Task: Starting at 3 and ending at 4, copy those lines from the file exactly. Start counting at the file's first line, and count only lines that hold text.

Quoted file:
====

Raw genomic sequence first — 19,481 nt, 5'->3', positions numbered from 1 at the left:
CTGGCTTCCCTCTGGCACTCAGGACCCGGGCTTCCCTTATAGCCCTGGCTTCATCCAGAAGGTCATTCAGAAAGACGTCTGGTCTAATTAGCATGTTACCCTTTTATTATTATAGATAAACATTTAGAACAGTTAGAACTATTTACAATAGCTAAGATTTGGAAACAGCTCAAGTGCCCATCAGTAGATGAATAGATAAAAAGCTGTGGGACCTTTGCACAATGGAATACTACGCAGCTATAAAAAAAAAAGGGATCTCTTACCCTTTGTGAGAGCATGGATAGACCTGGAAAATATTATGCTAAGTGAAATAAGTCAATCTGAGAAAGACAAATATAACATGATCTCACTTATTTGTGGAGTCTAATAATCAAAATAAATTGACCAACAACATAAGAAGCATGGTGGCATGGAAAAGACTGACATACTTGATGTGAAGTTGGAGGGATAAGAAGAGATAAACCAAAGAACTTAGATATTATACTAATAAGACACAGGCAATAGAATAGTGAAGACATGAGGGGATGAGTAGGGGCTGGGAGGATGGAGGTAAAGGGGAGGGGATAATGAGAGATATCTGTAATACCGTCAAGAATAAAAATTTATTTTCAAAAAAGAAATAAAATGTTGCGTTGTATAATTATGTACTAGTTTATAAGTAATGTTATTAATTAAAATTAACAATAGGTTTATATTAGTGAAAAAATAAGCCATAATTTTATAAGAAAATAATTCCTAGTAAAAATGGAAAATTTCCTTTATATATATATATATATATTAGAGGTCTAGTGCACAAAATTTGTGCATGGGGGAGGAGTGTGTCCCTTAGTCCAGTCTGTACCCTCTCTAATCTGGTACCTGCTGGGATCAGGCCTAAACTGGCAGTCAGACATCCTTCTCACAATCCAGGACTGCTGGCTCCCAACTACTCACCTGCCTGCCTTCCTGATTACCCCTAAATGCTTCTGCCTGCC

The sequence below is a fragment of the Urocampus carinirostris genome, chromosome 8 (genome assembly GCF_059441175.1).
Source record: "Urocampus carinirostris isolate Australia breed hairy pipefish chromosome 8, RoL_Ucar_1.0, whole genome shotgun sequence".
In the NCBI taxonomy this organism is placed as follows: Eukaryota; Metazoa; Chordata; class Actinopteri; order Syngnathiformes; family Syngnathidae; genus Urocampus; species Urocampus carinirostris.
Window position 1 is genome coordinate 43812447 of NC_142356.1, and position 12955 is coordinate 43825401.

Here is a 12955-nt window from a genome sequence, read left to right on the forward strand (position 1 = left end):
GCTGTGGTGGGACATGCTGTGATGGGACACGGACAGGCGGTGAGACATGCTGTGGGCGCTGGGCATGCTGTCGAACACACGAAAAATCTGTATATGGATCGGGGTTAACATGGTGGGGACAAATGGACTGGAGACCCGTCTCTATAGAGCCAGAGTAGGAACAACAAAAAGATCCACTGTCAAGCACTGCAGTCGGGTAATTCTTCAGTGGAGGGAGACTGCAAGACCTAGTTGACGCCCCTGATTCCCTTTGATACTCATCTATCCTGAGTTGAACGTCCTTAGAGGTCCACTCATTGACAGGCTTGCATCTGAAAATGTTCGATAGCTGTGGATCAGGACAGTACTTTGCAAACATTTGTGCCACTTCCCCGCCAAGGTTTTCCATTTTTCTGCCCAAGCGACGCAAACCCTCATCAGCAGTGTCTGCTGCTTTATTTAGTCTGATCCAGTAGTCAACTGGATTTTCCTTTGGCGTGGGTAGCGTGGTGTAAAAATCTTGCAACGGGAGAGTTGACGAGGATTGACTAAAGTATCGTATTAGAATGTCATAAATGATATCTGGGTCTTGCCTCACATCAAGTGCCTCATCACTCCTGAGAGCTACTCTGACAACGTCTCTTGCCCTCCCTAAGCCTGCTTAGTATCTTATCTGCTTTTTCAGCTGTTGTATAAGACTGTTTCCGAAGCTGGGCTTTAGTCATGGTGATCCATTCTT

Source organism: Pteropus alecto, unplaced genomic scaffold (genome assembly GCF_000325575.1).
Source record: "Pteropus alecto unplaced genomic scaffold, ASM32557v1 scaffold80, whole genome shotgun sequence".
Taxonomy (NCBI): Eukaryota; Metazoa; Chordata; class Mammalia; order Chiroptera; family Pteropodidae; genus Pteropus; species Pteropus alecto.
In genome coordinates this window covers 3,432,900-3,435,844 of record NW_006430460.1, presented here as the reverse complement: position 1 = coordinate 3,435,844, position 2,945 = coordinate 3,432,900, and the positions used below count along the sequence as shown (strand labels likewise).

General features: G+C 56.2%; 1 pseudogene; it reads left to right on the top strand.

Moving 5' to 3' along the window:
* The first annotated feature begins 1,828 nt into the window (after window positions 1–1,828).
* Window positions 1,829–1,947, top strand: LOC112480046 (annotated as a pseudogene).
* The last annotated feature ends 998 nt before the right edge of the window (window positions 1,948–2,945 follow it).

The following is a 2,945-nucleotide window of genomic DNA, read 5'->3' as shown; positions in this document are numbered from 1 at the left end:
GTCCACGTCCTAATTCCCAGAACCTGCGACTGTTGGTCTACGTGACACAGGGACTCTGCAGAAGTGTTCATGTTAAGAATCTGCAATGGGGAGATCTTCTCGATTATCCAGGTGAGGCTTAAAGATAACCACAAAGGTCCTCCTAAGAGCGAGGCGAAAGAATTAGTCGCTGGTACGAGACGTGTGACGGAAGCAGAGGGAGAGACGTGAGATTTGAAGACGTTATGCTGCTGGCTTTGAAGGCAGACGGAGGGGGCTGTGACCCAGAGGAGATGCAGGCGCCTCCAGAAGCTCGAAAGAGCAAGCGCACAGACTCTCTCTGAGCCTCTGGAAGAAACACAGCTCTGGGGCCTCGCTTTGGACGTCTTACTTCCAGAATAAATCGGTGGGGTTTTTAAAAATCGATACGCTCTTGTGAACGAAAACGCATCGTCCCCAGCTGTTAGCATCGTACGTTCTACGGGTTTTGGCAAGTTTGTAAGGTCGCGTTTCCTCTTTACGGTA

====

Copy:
The sequence below is a fragment of the Urocampus carinirostris genome, chromosome 8 (genome assembly GCF_059441175.1).
Source record: "Urocampus carinirostris isolate Australia breed hairy pipefish chromosome 8, RoL_Ucar_1.0, whole genome shotgun sequence".